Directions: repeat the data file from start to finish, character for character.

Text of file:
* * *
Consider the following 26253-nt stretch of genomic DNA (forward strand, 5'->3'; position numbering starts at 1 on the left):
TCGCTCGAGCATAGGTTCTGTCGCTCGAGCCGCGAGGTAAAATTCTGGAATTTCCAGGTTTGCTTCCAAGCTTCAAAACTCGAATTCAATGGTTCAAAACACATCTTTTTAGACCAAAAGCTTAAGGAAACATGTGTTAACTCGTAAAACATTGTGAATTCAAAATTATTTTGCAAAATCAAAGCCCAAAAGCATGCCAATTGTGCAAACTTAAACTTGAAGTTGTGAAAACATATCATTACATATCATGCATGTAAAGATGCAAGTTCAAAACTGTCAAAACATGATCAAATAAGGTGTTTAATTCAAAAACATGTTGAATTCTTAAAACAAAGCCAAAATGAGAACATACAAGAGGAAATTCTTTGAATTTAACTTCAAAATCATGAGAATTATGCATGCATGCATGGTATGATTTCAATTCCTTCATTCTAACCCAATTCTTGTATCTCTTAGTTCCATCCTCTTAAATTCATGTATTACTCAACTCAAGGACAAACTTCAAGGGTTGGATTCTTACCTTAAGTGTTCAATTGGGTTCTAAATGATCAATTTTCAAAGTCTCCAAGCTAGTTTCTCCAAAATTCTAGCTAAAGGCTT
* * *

Consider the following 26253-nt stretch of genomic DNA (forward strand, 5'->3'; position numbering starts at 1 on the left):
TCGCTCGAGCATAGGTTCTGTCGCTCGAGCCGCGAGGTAAAATTCTGGAATTTCCAGGTTTGCTTCCAAGCTTCAAAACTCGAATTCAATGGTTCAAAACACATCTTTTTAGACCAAAAGCTTAAGGAAACATGTGTTAACTCGTAAAACATTGTGAATTCAAAATTATTTTGCAAAATCAAAGCCCAAAAGCATGCCAATTGTGCAAACTTAAACTTGAAGTTGTGAAAACATATCATTACATATCATGCATGTAAAGATGCAAGTTCAAAACTGTCAAAACATGATCAAATAAGGTGTTTAATTCAAAAACATGTTGAATTCTTAAAACAAAGCCAAAATGAGAACATACAAGAGGAAATTCTTTGAATTTAACTTCAAAATCATGAGAATTATGCATGCATGCATGGTATGATTTCAATTCCTTCATTCTAACCCAATTCTTGTATCTCTTAGTTCCATCCTCTTAAATTCATGTATTACTCAACTCAAGGACAAACTTCAAGGGTTGGATTCTTACCTTAAGTGTTCAATTGGGTTCTAAATGATCAATTTTCAAAGTCTCCAAGCTAGTTTCTCCAAAATTCTAGCTAAAGGCTT